Tracking the research-and-development activities of technology vendors might seem a better focus for science documentary filmmakers than for IT managers. But in the real world, today's technical breakthrough could influence next year's IT decision-making.
Stories by Ted Smalley Bowen
IBM Corp. and its Lotus Development Corp. subsidiary last week intensified their efforts in the education and training market with the announcement of a new business unit and the unveiling of a major revision of the LearningSpace platform.
Looking to establish its WebSphere application server platform as standard building material for online exchanges and marketplaces, IBM yesterday unveiled a new edition of WebSphere Commerce Suite, a bundle designed to help businesses quickly set up shop and handle high transaction volumes.
Wall Street loves a merger: Consolidation increases shareholder value by restoring the balance of supply and demand, creating synergy among products, and opening the way for ever-popular efficiencies and any number of other benefits -- or so the thinking goes.
Late last year, rumblings arose over the costs associated with the near-universal mobilization of Y2K efforts. Amid increasingly confident predictions about a successful date change, the ballooning estimates of the final bill began to cast shadows over IT departments.
Middleware stalwart Iona Technologies Inc. this week rolled out key pieces of its application server strategy, extending its dual role as infrastructure provider as well as e-commerce and enterprise portal vendor.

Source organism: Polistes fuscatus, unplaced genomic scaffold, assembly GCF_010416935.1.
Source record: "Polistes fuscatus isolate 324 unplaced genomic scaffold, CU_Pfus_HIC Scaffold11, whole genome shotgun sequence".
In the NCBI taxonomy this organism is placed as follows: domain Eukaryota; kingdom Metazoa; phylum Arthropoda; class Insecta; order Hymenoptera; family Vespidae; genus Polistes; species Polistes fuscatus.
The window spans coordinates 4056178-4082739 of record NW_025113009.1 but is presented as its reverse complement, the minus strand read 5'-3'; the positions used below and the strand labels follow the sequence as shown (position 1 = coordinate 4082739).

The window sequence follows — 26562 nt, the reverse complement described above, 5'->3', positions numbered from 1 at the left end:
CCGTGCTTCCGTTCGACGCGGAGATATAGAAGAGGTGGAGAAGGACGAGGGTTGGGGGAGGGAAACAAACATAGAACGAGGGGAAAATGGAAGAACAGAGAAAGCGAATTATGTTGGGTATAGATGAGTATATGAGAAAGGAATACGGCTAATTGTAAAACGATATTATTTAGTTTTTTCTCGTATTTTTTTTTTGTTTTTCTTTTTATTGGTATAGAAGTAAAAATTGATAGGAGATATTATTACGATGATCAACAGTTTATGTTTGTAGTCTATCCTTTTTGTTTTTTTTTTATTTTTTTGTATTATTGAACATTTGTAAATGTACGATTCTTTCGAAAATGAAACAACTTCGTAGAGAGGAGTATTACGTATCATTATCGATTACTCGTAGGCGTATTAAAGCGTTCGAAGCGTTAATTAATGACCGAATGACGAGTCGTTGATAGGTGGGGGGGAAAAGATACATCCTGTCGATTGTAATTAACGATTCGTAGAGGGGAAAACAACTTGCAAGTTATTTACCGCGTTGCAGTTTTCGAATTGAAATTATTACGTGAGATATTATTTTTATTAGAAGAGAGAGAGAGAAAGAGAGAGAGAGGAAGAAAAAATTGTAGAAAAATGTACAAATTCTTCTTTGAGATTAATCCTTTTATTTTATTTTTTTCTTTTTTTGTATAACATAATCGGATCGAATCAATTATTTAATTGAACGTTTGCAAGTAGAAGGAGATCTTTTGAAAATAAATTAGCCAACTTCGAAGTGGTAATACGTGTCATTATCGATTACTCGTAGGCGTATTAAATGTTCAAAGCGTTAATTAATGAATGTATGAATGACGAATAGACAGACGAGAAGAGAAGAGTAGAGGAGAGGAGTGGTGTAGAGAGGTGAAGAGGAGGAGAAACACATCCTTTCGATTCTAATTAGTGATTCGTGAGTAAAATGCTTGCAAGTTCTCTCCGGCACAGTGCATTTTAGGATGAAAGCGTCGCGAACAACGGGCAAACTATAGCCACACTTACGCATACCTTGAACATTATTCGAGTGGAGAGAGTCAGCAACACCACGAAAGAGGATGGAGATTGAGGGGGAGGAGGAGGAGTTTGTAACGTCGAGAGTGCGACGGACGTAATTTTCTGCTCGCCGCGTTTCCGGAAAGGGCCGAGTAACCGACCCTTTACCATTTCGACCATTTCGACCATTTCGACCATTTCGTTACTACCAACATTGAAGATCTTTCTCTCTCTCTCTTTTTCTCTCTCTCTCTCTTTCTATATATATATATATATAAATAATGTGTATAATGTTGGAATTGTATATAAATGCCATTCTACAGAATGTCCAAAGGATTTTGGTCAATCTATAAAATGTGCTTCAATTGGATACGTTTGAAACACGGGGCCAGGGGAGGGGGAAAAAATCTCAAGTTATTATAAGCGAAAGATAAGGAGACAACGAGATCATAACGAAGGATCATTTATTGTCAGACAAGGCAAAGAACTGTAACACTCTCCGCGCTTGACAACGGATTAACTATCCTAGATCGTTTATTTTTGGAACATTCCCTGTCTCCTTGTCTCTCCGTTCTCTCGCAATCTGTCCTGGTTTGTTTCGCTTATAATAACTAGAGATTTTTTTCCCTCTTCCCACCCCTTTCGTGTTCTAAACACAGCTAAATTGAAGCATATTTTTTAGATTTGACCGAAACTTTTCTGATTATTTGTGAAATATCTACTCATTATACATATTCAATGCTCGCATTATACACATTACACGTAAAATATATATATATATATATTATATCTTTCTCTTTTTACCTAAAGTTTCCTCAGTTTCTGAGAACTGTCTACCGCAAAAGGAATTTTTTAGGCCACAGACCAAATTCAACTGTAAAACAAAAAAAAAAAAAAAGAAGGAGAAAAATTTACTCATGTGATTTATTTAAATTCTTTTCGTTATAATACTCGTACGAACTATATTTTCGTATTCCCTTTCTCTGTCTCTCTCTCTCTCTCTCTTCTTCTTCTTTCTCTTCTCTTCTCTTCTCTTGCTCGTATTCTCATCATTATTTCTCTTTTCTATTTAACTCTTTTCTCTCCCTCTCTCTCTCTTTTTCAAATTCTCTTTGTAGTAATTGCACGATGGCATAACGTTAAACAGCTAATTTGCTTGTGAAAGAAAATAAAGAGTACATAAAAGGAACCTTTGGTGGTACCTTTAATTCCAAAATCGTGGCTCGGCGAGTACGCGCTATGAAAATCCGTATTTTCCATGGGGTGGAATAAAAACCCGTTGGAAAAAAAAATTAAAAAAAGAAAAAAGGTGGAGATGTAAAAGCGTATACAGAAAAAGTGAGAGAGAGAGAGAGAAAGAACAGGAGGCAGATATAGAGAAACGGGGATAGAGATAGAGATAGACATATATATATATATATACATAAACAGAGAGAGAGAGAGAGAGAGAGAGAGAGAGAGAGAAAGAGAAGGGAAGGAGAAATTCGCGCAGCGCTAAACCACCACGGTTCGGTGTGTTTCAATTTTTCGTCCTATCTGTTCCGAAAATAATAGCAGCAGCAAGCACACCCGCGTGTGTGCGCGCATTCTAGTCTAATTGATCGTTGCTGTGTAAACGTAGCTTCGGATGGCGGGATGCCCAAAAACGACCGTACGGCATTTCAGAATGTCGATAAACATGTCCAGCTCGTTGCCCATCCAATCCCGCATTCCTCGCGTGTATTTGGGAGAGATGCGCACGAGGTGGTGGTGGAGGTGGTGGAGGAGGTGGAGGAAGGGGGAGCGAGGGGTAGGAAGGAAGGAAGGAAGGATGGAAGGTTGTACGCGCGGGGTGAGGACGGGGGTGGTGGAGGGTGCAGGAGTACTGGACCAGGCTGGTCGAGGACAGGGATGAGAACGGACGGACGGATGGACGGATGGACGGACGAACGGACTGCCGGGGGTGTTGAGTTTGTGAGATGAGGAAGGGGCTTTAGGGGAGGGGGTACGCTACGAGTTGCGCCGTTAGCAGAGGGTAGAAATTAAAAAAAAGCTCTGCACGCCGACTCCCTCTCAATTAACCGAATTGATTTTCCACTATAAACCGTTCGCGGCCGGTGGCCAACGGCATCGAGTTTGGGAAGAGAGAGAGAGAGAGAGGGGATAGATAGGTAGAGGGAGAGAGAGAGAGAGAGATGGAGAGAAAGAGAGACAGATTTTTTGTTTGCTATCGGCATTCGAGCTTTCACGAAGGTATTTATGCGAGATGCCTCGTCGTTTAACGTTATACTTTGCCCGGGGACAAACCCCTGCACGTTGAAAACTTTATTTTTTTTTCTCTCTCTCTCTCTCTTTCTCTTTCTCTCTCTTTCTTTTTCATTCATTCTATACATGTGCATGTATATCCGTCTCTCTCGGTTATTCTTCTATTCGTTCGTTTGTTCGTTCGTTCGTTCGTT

THE PROFESSIONAL SERVICES firm of a combined Cap Gemini Group and Ernst & Young Consulting casts an imposing shadow, especially on the U.S. market. But many business, technology, and cultural factors conspire to make their union a challenging one.
In the e-business market, regardless of your technical merits, you're only as good as the company you keep. With that in mind, Art Technology Group (ATG) is ramping up its partnership programs in an effort to increase business while maintaining quality.
IBM Corp. and its Lotus Development Corp. subsidiary are working to erase the barriers between their key application-server platforms and to better articulate their positioning.
WHILE FEW observers are claiming outright victory in the battle against year-2000 computer problems, the relatively quiet passing of Jan. 1 has led to somewhat rosier expectations for the rest of the year. However, observers caution that a fairly steady stream of year-2000 glitches will occur, especially in financial systems, and that litigation will result in some instances.
Having enjoyed a smooth transition into the year 2000, IT operations are girding for the resumption of business on Monday and are remaining watchful for date-related glitches.
PC stalwart Compaq is looking to apply its enterprise systems muscle to playing the role of key platform supplier for businesses with high-volume transactional requirements.
While the public stocks up on such New Year's essentials as Dom Perignon, propane, and freeze-dried food, major businesses have begun battling over who will pay the tab for year-2000 preparations.
The US Department of Commerce on Wednesday gave its assessment of the likely impact of the impending year-2000 date rollover, predicting relatively smooth sailing on the domestic front.
The US Department of Commerce gave its assessment of the likely impact of the impending year-2000 date rollover, predicting relatively smooth sailing on the domestic front.